I’m a staunch liberal, but I’m going to agree with the comments above. The failure of the AVF is that there aren’t enough volunteers to fight the wars that the Administration (both this one and the previous one) want to fight, and so the only way to make it work is to demand more and harder duty from those volunteer soldiers than is sustainable. It is a testament to the courage and dedication of those brave men and women who sign up to serve that they have endured so long and so well.

    If we’re going to engage in long-term military “police actions,” then I agree with Clueless — we need to make sure that everyone feels that burden and appreciates the magnitude of what is being asked of our citizen soldiers. I’m thinking of countries that have mandatory military service — everyone, rich or poor, red-state or blue-state, serves their tour of duty.

    If we’re not willing to do that, then we need to scale back our military operations to a level that IS compatible with an AVF — and does not require more of those volunteers than can decently be asked.

  7. Capt. Father Warren says:

    [i]If we’re going to engage in long-term military “police actions,” [/i]

    And there is part of the problem. If we as a nation under the Constitution, cannot define what our military forces are for, then we cannot use them effectively. And to contend that the “draft” is somehow a magic balm to solve our military problems is absurd.

    We are not the world’s policeman. Our defensive forces should be used for what their name implies, “defense” of this country’s integral borders, its citizens, and the Constitution. Br. Michael is right, several presidents all the way back to John Kennedy have mired us in actions that we have no business being in, without any strategic objective for those actions.

    Tell me why we are in Afghanistan? What is the strategic objective? What does victory look like? Good God, the Commander in Chief has admitted he is uncomfortable with the word “victory”.

  8. BlueOntario says:

    [blockquote]Tell me why we are in Afghanistan? What is the strategic objective?[/blockquote]
    To keep the people who want us all killed and their friends from having an entire country in which to base their operations. I guess if the threat is gone we should leave, too.

    When we turned our attention to Iraq I wonder if the bean counters and bright people in charge of such things thought of the cost to the men and women left with nothing to turn around Afganistan. Probably not.

  9. Capt. Father Warren says:

    [i]To keep the people who want us all killed and their friends from having an entire country in which to base their operations[/i]

    Okay, I can buy that as a Strategic Objective. Now what have we done with the awesome might of US Forces in a tactical way to prosecute that Objective?

    Our Rules of Engagement? Overwhelming force? Make examples of Taliban strongholds, demonstrate our intent in no uncertain terms?

    No, we apologize for being there. We apologize because we burned Qur’ans being used by rebel prisoners to plot more mayhem. We have announced when we are leaving. Our President admits he is “uncomfortable” with the notion of victory! In other words, we have done nothing that signals a determined enemy like the Islamist Radicals that we are doing anything other than staging Kabuki theater. They are not stupid and they are resilient. The Russians put up a real fight in Afghanistan and got their tails whipped. We’re just playing at it and sending soldiers into the meat grinder while we play political games in Washington.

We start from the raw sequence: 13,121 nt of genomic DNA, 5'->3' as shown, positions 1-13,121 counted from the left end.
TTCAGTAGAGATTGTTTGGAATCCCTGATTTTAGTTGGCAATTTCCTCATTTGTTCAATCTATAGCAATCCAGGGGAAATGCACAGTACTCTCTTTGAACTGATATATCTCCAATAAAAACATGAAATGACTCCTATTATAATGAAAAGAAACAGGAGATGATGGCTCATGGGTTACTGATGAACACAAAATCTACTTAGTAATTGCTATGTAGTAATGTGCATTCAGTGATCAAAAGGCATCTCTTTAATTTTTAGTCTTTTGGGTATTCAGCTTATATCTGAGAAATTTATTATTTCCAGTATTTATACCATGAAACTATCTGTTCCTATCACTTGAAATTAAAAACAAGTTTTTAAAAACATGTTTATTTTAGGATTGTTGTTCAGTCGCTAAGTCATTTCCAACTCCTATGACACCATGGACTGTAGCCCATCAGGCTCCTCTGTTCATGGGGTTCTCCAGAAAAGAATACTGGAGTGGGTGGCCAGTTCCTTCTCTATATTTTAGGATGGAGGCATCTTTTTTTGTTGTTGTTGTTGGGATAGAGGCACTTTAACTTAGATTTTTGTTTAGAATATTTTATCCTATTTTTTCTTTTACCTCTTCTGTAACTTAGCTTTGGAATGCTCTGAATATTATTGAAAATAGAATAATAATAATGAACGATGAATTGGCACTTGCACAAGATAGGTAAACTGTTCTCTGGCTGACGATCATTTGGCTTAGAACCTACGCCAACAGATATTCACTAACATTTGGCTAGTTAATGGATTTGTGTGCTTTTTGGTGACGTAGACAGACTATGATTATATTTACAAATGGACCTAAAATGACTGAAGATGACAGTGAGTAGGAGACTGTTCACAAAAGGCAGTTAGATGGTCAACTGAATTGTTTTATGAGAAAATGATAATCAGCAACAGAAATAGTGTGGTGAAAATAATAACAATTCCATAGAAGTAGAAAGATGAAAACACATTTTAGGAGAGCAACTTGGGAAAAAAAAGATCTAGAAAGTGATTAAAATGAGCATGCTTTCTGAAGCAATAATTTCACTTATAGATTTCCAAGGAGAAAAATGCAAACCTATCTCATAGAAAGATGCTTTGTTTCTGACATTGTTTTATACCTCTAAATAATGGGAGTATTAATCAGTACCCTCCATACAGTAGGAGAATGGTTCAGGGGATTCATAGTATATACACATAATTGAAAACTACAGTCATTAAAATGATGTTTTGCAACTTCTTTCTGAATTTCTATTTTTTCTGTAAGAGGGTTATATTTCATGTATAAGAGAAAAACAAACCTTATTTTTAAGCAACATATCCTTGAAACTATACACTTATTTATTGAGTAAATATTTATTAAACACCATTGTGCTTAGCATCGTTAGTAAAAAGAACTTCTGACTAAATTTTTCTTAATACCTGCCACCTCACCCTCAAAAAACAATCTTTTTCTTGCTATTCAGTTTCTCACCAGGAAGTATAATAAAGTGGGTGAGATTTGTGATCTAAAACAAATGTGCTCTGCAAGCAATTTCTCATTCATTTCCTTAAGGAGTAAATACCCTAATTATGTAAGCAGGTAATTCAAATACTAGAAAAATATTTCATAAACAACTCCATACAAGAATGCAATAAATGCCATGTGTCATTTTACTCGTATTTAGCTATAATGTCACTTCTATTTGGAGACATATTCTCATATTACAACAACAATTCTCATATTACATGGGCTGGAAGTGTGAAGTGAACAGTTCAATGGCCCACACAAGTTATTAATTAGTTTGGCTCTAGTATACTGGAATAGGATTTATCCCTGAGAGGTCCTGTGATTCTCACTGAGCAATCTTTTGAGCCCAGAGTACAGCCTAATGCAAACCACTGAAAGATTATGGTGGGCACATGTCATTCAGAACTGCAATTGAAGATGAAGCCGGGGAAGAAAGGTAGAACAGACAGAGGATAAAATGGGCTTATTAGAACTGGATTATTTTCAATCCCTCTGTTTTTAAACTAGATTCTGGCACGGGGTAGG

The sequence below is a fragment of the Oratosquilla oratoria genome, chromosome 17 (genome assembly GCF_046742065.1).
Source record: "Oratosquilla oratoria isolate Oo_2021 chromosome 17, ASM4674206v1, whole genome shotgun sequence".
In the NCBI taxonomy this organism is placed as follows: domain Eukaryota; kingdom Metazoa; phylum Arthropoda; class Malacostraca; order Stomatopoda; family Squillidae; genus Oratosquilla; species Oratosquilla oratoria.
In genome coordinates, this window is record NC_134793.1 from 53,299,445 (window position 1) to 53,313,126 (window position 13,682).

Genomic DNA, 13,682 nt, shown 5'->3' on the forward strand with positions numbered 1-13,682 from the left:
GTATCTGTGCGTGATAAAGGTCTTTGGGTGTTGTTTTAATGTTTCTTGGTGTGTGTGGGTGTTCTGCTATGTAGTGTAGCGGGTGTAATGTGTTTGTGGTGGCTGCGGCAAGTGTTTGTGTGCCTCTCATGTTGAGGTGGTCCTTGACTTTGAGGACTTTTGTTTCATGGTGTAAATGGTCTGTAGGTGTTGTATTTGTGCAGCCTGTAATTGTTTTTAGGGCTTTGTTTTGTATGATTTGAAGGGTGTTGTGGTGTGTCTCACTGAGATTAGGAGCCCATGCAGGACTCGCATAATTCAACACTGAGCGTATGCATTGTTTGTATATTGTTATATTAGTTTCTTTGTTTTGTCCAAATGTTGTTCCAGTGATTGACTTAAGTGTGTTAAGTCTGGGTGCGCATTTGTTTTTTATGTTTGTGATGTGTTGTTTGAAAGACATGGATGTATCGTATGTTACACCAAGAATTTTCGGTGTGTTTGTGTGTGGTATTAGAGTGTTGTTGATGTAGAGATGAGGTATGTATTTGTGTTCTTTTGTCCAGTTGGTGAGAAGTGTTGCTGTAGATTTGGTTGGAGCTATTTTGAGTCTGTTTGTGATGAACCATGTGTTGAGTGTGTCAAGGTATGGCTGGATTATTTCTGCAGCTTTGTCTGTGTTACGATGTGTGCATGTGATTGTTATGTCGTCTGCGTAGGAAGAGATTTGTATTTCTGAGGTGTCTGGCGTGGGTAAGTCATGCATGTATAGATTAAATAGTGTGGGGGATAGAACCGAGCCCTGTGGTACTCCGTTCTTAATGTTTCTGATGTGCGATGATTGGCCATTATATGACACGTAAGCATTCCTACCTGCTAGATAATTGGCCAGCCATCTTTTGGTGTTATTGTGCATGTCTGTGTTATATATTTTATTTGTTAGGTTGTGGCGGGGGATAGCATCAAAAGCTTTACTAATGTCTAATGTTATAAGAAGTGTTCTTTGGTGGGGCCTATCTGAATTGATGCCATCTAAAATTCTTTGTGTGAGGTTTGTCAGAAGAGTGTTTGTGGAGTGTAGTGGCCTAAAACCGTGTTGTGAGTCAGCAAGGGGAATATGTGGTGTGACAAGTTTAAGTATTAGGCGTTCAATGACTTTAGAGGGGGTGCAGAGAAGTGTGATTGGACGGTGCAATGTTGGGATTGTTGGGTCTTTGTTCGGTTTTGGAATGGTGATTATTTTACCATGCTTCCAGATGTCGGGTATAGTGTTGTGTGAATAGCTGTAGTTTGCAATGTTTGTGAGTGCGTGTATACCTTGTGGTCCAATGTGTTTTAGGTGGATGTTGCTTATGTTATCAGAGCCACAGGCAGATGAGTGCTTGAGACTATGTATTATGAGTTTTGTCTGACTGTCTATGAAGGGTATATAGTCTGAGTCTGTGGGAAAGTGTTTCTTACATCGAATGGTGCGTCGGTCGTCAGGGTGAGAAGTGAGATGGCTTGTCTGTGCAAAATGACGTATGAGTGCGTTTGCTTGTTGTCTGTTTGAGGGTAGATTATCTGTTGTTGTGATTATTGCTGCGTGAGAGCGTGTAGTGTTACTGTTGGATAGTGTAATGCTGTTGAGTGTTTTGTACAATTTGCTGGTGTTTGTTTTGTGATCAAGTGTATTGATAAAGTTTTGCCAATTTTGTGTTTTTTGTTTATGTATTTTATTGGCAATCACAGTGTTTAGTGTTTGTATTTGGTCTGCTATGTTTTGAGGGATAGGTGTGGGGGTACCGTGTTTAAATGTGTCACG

My wife works as a Chaplain in the PTSD area. The horrendus effects of multiple missions, the terror of IED’s, the bungling of the VA system, the soaring sucide rate, and the single soldier who just went “nuts” and started murdering civilians is a testment to stupidity of how the political elite don’t have a clue [or don’t give a flip] about how to use our armed forces for the constitutional reasons for which they exist in the first place.

  10. Ross says:

    This is the problem with declaring a “War on Terror”: it’s not possible to win.

    Think about it: how do you win a war?

    1) Kill or capture all the enemy
    2) Force the enemy to surrender
    3) Intimidate the enemy so much they give up
    4) Remove the enemy’s ability to wage war

    We can’t do (1). We can target and kill or capture specific leaders, and we do; but new terrorists are constantly being created by a variety of forces that we have only limited power to affect.

    We certainly can’t do (2). There is no person and no organization who has the power to declare surrender on behalf of all terrorists.

    We can’t do (3). Radical Islamist terrorist may be mass-murdering scumballs, but they’re not easily cowed, and the kind of people who are given to thinking about the consequences of their actions don’t generally become terrorists in the first place. Also, there are sharp limits on how far we’re prepared to go, in terms of exercising force upon a population.

    We can make efforts towards (4), and we do, but when you get right down to it, once you manage to make yourself view whomever you hate as less than human, terrorism is cheap. You can do a lot of damage with commonly-available items and no ethical constraints.

    This doesn’t mean we should lay down and give up. But it does mean that if our exit condition for Afghanistan is, “There are no more terrorists in Afghanistan,” then we are going to be there forever. If our exit condition is, “Bad people won’t move back in as soon as we leave,” then we are going to be there forever.

    So, either we accept that we will be there forever, and we figure out how to maintain a permanent military force there in a sustainable way; or we decide that “victory” looks like something that can actually be achieved by military power in the short term, and we do that thing, and then we get the hell out.